View Article: PubMed Central - PubMed

Affiliation: Department of Microbiology and Immunology, The University of Western Ontario, London, Canada.

ABSTRACT
One hypothesis seeking to explain the signaling and biological properties of T cell receptor for antigen (TCR) partial agonists and antagonists is the coreceptor density/kinetic model, which proposes that the pharmacologic behavior of a TCR ligand is largely determined by the relative rates of (a) dissociation ofligand from an engaged TCR and (b) recruitment oflck-linked coreceptors to this ligand-engaged receptor. Using several approaches to prevent or reduce the association of CD4 with occupied TCR, we demonstrate that consistent with this hypothesis, the biological and biochemical consequence of limiting this interaction is to convert typical agonists into partial agonist stimuli. Thus, adding anti-CD4 antibody to T cells recognizing a wild-type peptide-MHC class II ligand leads to disproportionate inhibition of interleukin-2 (IL-2) relative to IL-3 production, the same pattern seen using a TCR partial agonist/antagonist. In addition, T cells exposed to wild-type ligand in the presence of anti-CD4 antibodies show a pattern of TCR signaling resembling that seen using partial agonists, with predominant accumulation of the p21 tyrosine-phosphorylated form of TCR-zeta, reduced tyrosine phosphorylation of CD3epsilon, and no detectable phosphorylation of ZAP-70. Similar results are obtained when the wild-type ligand is presented by mutant class II MHC molecules unable to bind CD4. Likewise, antibody coligation of CD3 and CD4 results in an agonist-like phosphorylation pattern, whereas bivalent engagement of CD3 alone gives a partial agonist-like pattern. Finally, in accord with data showing that partial agonists often induce T cell anergy, CD4 blockade during antigen exposure renders cloned T cells unable to produce IL-2 upon restimulation. These results demonstrate that the biochemical and functional responses to variant TCR ligands with partial agonist properties can be largely reproduced by inhibiting recruitment of CD4 to a TCR binding a wild-type ligand, consistent with the idea that the relative rates of TCR-ligand disengagement and of association of engaged TCR with CD4 may play a key role in determining the pharmacologic properties of peptide-MHC molecule ligands. Beyond this insight into signaling through the TCR, these results have implications for models of thymocyte selection and the use of anti-coreceptor antibodies in vivo for the establishment ofimmunological tolerance.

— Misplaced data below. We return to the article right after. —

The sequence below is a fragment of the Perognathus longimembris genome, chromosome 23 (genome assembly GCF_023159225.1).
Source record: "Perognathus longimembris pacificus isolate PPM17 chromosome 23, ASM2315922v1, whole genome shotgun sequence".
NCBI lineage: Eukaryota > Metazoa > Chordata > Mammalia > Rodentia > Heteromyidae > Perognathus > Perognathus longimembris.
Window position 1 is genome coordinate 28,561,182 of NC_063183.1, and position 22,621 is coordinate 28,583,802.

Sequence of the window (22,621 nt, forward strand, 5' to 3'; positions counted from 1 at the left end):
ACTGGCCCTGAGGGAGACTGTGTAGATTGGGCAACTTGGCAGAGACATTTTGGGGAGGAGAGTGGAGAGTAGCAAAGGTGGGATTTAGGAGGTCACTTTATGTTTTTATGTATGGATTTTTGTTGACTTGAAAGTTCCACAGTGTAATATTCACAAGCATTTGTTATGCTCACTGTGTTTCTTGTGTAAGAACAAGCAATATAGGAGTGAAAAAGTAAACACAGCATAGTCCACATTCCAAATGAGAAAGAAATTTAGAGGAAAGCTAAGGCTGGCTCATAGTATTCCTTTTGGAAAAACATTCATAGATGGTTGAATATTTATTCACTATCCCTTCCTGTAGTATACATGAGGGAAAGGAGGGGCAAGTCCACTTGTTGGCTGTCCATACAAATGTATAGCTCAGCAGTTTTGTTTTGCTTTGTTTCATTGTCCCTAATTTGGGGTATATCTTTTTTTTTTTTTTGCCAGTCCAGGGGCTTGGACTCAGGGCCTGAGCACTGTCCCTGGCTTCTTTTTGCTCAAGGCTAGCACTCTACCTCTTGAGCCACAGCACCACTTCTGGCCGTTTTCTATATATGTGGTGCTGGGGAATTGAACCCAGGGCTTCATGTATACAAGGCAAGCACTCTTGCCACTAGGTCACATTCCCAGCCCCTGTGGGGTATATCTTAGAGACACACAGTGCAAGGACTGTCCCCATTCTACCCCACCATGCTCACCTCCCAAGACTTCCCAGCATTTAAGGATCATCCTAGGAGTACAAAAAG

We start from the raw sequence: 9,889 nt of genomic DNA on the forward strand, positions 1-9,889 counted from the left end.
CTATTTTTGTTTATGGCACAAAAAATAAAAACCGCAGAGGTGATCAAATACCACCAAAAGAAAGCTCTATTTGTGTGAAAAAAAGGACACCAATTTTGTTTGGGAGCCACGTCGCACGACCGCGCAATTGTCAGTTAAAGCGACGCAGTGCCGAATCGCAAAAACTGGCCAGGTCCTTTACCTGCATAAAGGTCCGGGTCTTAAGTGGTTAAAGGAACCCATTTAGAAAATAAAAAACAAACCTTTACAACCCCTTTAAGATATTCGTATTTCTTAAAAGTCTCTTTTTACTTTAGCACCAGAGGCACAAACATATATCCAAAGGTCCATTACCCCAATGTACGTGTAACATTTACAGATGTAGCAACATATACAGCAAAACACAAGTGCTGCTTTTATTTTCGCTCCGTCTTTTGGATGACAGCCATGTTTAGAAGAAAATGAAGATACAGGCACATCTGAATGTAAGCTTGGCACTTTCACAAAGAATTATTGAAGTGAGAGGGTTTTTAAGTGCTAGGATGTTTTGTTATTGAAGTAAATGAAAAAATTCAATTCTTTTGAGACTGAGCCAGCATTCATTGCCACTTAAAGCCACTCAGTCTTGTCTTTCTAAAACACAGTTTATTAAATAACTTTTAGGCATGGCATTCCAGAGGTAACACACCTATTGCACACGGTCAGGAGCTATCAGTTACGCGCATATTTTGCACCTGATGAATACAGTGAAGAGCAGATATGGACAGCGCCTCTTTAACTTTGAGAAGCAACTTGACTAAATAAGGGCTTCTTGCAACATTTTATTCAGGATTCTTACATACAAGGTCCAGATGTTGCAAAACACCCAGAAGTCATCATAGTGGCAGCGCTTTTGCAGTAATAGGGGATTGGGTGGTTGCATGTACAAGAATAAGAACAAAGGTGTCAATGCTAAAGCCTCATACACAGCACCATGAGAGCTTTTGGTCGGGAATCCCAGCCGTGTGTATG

Show MeSH
Related in: MedlinePlus